All this drilling, screwing and stapling is great fun and I’m still working on a hand quilted piece that references road edges.

I hand dyed some linen thread with the same colours I had used to dye the fabric and once I had machine sewed the pieces together it was back out in the garden to sit in the sun and hand quilt for hours.

Hand Quilting







Goodness, it was awful sat there in all the peace of the afternoon listening to the bees buzzing and birds singing quietly sewing myself into a trance.

Not content with all of this I had a yen to go back to Brow Lane and revisit the fence from which I had based a lot of work. Someone had left a pair of children’s black shoes and a green curtain there.

Further up the hill I came to the place where clothes and household items had previously been dumped, these had been removed and in the lower field brown cows munched happily whilst there was an overwhelming acrid stench similar to that of an abattoir.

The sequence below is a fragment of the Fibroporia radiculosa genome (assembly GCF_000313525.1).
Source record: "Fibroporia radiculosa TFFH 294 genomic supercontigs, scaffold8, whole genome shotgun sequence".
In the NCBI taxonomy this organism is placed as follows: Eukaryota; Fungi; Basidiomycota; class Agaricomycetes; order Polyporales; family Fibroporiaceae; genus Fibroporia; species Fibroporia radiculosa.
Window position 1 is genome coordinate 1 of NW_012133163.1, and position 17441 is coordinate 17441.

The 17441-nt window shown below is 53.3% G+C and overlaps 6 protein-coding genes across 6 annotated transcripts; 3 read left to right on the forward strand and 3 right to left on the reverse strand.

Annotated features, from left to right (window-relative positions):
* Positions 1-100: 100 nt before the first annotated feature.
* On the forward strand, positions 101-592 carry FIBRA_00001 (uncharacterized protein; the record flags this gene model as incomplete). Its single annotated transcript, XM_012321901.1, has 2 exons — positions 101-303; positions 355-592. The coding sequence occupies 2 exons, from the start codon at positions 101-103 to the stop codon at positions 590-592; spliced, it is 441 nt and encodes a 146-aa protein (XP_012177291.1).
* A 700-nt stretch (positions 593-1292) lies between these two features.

I’m not sure of the business in the industrial park further down but it did invoke memories of a long dead uncle who worked at Borthwick’s abattoir, now owned by Woodheads on Regent Street in Nelson and a similar smell always lingered along the valley. Further up I found a broken picture frame.


Still, something urged me back down towards Holmfield Mill.  As I stood outside taking photos I found some stone steps leading to the car park opposite.

I figured I would get better shots from there and as I reached the tarmac I saw an abandoned van with its windows smashed.